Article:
When the band members from Hootie & the Blowfish first became involved with what has become the annual tradition of Monday After the Masters, they didn't know quite what to expect for the long-term future of the celebrity pro-am golf tournament.
All these years later, though, they now have a pretty clear sense for the event's appeal.
The 17th annual Hootie & the Blowfish Monday After The Masters Celebrity Pro-Am sold out all 6,000 available tickets in advance this year as the tournament returned to the Dye Club at Barefoot Resort, and a significant crowd started forming early Monday behind the first tee box as ESPN's Mike & Mike in the Morning radio show began their live broadcast at 6 a.m.
"It's really cool that something that we started 17 years ago is still going on and all these people are here," singer Darius Rucker said before teeing off. "It's a cool experience to know that all these people are coming out every year, and they take their kids out of school and it's a big party, and everybody's trying to have a good time. People look forward to this, they plan their vacations around it.
"It's a fun event that we didn't think would turn into this, but we're glad it did."
Rucker played in a group with PGA Tour pro and 2010 FedEx Cup champion Jim Furyk for the second year in a row. The two were a popular pairing - for general spectators and autograph seekers alike - and both were obliging throughout the day.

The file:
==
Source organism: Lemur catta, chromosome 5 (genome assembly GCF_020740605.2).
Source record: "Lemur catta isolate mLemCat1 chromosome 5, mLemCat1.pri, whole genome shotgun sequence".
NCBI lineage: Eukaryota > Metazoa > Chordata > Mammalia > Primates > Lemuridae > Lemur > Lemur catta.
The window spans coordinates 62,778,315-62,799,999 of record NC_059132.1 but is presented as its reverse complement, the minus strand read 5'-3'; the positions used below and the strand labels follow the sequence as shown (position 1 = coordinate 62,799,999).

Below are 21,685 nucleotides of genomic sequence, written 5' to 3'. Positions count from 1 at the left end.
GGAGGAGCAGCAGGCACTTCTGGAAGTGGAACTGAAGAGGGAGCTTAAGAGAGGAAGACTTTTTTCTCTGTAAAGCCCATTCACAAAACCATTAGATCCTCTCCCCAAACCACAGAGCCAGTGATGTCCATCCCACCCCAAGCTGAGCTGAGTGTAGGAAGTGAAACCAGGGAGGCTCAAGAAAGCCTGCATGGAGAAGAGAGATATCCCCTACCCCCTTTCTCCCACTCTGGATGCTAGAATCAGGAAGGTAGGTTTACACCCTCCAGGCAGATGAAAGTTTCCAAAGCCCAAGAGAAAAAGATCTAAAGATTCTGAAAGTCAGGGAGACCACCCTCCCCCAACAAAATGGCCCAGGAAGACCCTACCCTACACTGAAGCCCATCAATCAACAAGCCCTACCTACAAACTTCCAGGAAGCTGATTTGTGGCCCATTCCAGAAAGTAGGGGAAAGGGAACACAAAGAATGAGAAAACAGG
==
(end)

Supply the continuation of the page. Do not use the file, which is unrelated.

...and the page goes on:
"It's so fun to see them out of their element and just communicating with the fans and just being real people," said Valerie Coffey of Fort Mill.
Coffey caught up with the group before they teed off on No. 11. After Rucker had finished signing for a row of fans and headed back to the tee box, another autograph seeker called him back over to the rope.
"I've got bad knees and a bad back. I can't be walking all over this place to sign autographs," Rucker said jokingly, while obliging yet another request.
Furyk, meanwhile, talked about his choice in driver with one fan and ragged on Clemson a bit with another while signing for the same group.
He had come to the tournament straight from Augusta, Ga., after finishing tied for 24th at the Masters a day earlier.
"It's just one of those events that's easy to do because I enjoy the people that are involved, I have a great time while I'm here, and I know it's a great cause," Furyk said. "... We came last year, had a blast. So now my wife and I, we're hopefully trying to keep it on the schedule every year."
Same for musician Josh Kelley, who won the celebrity long-drive competition with a drive of 266 yards. He said this was the fourth or fifth year he has participated in the event.
"The guys in Hootie & the Blowfish helped me out a lot. When I was 21 years old, they kind of brought me into the business. They took me to shows, and they sort of showed me how it was done," Kelley said.
"So regardless of whether I've got things going on or not, this tournament is the tournament that I always want to be at, and I love this tournament. I love the boys, and I love the cause. It's good stuff."
The tournament field boasted a cross section of musicians, golfers, and other professional athletes and celebrities.
The primary beneficiaries of the money raised by the event - which initially started in Columbia - are S.C. educational causes and the S.C. Junior Golf Foundation.
James Cox, of Aynor, was among the first-timers in the crowd Monday and brought his 10-year old son James, who proudly showed off a hat he had autographed by a number of the participants.
The strongest endorsement Monday might have come from 10-year-old James.
"Me and my dad said that we loved it so much this year, we might come almost every year," he said.